Wednesday, June 23, 2010

Dyeing Sheitel at Home?

Posted by Unknown at 9:17 PM
Dear Chavi-

I am thinking of dyeing my sheitel a darker color. I am also thinking of doing it myself.

What are the pros and cons of such an adventure?


Dear KD,

Sheitels, like the hair on our heads, oxidizes and fades over time from exposure to the sun. Because of this effect, many wig wearers are inclined to dye their sheitels at one point or another when the color changes to a different color. If your sheitel is made of human hair, it can be dyed. There are two routes: Professional and At-home.

The professional job will be more expensive, probably $50-100 depending on where it is done. However, a colorist expert has ample experience and knows how to get the desired shade.

If you are attempting at home, I would advise buying two boxes of hair dye which cost about $8-9 each. Secondly, make sure to read the box. You want a permanent color and you want to make sure the dye is made for the color range. Also keep in mind cool versus warm tones of each shade and purchase accordingly. Instructions for dyeing a wig can be identical to dyeing your own hair except the wig will be pinned to a head. It is advisable to do a strand test to make sure you get the desired color result. It will be important that the dye covers every strand of hair. This can be done with a comb. It is best not to get the dye on the cap because it could leave a stain.

If you are desiring a dye job because your wig has faded it is likely that the wig will fade again, because of this, the cost of professional dye jobs could really add up in the long run if they are required every 6-12 months.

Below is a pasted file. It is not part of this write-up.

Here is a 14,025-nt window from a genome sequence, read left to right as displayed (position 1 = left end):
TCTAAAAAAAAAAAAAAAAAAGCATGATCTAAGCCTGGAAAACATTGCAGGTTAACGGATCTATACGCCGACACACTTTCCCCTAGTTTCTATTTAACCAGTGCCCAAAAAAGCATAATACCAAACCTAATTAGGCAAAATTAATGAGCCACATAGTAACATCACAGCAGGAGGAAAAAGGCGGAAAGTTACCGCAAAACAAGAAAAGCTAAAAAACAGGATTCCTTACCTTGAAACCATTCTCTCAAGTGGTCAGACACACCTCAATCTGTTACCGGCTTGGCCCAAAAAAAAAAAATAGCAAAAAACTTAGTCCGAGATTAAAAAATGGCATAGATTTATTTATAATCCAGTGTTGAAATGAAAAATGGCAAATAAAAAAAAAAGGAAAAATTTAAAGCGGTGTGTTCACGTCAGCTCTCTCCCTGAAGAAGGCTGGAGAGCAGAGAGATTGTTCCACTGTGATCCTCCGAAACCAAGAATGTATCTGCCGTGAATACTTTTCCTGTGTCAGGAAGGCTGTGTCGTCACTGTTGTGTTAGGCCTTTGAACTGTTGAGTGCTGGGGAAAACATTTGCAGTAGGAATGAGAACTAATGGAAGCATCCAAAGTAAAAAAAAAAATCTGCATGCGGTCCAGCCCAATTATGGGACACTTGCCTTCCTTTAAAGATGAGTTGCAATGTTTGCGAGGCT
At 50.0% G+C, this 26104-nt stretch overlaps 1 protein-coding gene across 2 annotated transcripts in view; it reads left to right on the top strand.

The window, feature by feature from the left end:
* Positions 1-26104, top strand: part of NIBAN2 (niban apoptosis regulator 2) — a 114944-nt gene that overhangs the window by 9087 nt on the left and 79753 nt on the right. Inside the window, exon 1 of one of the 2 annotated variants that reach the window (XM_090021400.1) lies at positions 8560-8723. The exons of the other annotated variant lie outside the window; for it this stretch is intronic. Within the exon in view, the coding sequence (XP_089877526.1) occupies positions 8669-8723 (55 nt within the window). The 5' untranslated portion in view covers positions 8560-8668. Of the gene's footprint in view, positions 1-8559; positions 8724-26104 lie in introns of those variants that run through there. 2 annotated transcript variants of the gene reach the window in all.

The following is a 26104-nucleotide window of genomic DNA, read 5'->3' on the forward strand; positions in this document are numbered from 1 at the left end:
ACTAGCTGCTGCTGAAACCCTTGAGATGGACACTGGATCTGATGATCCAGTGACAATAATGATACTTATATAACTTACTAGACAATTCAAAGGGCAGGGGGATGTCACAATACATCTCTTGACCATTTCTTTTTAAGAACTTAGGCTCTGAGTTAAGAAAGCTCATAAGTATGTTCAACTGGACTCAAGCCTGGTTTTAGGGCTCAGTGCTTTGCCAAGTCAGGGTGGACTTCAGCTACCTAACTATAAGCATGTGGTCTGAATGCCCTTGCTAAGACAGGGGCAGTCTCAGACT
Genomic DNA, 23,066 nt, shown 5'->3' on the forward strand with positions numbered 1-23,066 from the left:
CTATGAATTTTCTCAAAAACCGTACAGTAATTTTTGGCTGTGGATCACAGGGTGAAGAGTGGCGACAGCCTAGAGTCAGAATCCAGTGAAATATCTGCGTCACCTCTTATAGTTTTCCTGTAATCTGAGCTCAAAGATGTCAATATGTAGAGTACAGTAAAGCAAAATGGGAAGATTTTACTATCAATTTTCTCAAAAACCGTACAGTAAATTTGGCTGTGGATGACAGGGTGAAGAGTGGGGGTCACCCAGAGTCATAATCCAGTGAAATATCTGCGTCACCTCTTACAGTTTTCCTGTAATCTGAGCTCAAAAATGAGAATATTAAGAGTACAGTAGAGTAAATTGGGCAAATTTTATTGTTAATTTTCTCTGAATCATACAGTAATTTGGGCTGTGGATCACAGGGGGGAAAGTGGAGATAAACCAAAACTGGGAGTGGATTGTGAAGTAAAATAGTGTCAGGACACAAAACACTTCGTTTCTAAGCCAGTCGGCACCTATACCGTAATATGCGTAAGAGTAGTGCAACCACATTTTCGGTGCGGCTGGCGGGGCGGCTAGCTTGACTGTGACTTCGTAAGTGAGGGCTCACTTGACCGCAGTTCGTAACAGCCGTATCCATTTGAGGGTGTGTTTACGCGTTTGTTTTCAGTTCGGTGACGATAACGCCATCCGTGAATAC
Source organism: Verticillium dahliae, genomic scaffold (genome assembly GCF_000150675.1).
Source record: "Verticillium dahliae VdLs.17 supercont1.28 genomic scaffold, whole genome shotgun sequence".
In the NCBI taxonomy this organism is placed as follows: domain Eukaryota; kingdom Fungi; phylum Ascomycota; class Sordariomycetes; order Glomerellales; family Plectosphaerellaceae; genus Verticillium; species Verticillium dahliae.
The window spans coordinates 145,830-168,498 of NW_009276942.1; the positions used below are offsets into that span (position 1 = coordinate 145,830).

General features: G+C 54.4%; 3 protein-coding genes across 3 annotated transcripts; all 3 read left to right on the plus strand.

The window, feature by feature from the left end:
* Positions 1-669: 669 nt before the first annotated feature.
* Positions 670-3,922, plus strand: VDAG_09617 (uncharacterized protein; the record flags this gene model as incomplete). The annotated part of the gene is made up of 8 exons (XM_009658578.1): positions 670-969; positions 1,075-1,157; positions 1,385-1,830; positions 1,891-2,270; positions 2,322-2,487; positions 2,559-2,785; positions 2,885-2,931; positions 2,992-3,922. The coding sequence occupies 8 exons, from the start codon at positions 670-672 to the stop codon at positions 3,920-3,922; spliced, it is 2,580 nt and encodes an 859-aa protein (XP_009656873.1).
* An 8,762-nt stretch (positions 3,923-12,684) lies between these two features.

Lastly, while I would be comfortable with dyeing a piece darker I would NEVER advise someone to dye a wig lighter or put in highlights at home. The chemistry for lightening is more complicated and requires more knowledge. Going darker with a professional creme based dye is pretty self-explanatory. Also, if the hair has already been dyed it would make coloring at home more difficult (namely lightening) because of the way the colors interact. 

There is always the possibility of not getting the desired result, which could end up needed a professional to correct it anyway.  However, I have friends who had little coloring experience who followed the instructions and successfully dyed their wigs darker at home.  Good luck!


Anonymous said...

How do I protect the skin part from the dye? Thanks Chavi!

Unknown on September 9, 2015 at 12:23 PM said...

I actually had that happen to me where I had a professional low light my wig and the skin part got dyed and it looked really bad! Since she put in dark streaks into a lighter wig, the part has dark spots as well and it makes the wig look like it has bald spots. What to do now??

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